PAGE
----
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Default And Lapse In A Life Insurance Policy And How They Are Affected By The Grace Period

2010-05-16

Many people put off purchasing life insurance until the later stages of life. If you find yourself in a situation where family members are dependent of your income, taking out a life insurance policy may be a smart step in securing financial stability for your spouse and additional family members. When you acquire a life insurance policy you have endless options to choose from. Life insurance agents will have answers for any questions and concerns that you may have. As you create your life insurance policy, it is important that you make the correct decisions that will provide a plan that satisfies your needs not only for the time being but also for the future. After enrolling into a life insurance plan, you will begin to pay monthly premiums which will secure the benefits to your loved ones in case the unexpected happens.

As a consumer, you have the right to a cancel your policy for a full refund if you feel that you were pressured into buying a life insurance policy by a pushy salesman. To receive a complete refund you must act within a few days of purchasing the original policy. If for any reason you decide to cancel your policy at a later date, it gets a little more complicated and you will not get a refund of the premiums that you previously paid. To "default and lapse" on your life insurance policy you simply stop paying your premiums. Your life insurance company will use any money that you have accrued in your policy to cover the unpaid premiums every month until the money is depleted.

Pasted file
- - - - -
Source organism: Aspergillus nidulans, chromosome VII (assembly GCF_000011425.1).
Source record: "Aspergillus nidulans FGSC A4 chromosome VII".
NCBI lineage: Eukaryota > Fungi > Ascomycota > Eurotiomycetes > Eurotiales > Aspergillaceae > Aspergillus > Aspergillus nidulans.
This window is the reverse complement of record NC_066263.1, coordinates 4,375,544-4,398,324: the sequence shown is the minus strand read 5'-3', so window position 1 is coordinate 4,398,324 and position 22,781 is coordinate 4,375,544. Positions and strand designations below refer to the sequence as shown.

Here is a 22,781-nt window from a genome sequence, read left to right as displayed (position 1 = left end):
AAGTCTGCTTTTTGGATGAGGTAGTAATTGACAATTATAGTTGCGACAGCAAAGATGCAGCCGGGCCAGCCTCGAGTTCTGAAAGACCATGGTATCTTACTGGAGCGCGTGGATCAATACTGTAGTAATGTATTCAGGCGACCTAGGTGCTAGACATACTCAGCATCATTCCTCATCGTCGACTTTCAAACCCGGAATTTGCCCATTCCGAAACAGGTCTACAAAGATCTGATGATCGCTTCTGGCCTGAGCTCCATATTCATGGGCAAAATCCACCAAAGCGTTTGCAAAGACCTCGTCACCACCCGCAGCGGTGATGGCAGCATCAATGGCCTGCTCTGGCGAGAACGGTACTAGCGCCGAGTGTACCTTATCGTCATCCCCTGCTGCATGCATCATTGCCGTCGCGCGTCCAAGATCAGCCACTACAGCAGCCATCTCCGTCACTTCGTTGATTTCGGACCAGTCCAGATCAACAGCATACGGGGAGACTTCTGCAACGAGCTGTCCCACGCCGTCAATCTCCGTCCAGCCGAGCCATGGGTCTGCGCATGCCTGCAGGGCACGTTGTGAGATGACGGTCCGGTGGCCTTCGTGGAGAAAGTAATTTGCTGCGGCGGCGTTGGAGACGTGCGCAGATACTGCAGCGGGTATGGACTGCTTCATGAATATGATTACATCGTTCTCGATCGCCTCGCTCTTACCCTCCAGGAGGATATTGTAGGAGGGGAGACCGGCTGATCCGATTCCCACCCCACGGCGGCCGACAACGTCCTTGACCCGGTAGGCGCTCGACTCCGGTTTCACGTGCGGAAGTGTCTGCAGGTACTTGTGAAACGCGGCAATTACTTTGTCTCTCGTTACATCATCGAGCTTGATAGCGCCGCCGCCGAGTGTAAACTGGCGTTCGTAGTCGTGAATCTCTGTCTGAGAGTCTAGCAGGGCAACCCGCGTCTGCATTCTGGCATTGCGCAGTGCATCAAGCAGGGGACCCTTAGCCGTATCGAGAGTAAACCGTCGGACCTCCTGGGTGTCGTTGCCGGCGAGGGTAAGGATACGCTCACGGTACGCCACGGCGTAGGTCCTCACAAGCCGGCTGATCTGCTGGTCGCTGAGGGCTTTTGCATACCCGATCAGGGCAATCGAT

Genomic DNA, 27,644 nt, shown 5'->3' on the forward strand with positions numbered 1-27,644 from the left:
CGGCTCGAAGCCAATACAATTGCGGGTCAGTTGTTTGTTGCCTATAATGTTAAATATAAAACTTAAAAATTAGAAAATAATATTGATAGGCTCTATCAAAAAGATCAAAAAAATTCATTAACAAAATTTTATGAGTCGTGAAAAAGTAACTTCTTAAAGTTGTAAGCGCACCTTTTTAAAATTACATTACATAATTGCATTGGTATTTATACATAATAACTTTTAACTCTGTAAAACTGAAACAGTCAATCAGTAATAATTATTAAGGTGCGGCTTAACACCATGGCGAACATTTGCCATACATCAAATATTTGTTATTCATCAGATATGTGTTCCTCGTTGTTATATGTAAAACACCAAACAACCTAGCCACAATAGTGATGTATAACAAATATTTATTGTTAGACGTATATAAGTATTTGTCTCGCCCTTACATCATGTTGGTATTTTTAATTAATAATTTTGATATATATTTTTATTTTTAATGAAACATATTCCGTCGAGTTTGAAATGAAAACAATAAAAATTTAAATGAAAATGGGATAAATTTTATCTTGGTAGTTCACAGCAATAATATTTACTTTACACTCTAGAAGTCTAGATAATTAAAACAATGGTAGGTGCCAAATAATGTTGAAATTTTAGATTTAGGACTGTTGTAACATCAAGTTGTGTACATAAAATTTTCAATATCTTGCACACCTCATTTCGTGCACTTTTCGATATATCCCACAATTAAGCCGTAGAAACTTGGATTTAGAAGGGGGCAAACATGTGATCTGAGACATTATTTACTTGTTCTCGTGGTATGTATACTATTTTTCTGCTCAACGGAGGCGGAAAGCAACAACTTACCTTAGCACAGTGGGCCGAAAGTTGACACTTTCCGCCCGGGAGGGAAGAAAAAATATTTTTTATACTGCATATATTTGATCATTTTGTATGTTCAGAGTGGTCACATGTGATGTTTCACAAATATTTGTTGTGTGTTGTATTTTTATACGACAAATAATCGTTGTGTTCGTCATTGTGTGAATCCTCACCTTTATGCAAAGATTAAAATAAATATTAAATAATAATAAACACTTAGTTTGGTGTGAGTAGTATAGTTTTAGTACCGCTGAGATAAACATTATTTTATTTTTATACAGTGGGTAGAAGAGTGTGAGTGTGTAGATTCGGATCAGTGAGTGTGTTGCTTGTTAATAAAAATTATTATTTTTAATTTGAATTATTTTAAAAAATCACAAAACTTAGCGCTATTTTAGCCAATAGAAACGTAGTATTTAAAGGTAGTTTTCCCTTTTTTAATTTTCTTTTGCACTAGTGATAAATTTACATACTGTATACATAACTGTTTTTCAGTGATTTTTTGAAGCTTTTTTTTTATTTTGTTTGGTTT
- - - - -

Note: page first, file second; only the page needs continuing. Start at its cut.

Once you default and lapse on your premiums for a one month period, your policy will lapse and will no longer be valid. At this point, most life insurance companies will give you a 31 day grace period to catch up on your payment and will reinstate your policy. If you fail to reinstate your policy, securing another life insurance policy in the future may become more difficult. Similar to a lender checking a credit score, a potential life insurance company has the right to look into your past to see if you have any previous lapsed policies. If you have several (or even one) lapsed policy on your record, they may either charge a higher interest rate or choose not to insure you at all.

Remember that if you inadvertently let a policy lapse (such as forgetting to pay a premium) it is not the end of the world, since you are given a brief grace period to get current on your payments. But it is important to know what you are getting into when sign a term life insurance contract.

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